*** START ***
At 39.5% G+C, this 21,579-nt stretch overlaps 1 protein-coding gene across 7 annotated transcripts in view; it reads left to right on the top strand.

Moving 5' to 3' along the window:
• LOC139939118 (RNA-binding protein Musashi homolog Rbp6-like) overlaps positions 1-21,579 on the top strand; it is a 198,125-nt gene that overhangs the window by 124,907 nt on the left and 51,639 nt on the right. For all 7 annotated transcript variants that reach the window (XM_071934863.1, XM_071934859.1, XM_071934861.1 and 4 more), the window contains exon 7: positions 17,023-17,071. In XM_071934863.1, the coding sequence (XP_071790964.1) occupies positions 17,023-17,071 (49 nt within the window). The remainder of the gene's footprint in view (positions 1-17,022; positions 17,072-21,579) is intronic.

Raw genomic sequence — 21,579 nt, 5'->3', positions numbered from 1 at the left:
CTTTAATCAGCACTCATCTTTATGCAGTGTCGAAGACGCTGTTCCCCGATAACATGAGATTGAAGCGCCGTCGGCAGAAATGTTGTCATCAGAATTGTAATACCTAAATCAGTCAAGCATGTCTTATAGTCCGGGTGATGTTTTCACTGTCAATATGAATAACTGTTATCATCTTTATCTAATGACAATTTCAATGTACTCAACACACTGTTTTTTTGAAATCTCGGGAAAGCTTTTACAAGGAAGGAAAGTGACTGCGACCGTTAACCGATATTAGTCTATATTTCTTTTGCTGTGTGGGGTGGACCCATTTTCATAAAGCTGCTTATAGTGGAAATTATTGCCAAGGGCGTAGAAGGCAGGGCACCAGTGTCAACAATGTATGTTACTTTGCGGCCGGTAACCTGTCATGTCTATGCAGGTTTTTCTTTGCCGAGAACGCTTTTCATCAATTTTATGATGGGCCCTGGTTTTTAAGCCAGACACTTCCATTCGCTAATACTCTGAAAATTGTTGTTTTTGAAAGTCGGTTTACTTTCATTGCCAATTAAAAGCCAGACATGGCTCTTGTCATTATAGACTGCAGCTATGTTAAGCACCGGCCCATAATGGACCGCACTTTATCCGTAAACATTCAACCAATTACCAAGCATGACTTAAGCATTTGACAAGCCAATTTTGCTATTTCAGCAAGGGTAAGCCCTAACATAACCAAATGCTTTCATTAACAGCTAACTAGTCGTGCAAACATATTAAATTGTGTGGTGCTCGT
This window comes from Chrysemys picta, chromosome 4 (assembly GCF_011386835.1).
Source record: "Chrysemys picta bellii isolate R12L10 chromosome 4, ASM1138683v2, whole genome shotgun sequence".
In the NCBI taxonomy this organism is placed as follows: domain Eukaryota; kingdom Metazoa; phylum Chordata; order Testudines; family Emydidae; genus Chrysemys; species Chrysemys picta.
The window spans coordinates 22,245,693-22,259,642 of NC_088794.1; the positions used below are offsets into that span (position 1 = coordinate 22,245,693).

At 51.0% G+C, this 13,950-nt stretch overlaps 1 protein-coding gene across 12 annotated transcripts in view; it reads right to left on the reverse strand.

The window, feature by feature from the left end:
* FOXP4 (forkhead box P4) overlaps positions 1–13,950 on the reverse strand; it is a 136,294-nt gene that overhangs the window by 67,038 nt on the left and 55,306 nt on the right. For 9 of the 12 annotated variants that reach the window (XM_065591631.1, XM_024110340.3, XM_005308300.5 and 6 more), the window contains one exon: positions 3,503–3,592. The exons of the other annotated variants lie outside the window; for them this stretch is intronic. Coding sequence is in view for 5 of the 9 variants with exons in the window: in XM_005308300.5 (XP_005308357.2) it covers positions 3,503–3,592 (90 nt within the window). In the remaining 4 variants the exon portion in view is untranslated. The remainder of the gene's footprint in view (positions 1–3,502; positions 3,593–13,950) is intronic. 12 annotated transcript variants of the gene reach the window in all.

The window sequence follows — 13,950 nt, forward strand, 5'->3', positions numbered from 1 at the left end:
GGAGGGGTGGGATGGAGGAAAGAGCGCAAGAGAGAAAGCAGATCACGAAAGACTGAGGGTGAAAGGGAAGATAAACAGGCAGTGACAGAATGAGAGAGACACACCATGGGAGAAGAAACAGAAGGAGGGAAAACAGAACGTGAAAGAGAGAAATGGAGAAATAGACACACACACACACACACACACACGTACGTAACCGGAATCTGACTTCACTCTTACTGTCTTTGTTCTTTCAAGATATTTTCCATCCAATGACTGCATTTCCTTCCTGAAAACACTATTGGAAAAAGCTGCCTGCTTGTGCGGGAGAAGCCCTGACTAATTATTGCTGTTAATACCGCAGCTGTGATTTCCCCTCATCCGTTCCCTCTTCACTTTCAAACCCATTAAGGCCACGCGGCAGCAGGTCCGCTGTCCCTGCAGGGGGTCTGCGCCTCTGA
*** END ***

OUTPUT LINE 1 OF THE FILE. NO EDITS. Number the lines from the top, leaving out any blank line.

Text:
At 39.5% G+C, this 21,579-nt stretch overlaps 1 protein-coding gene across 7 annotated transcripts in view; it reads left to right on the top strand.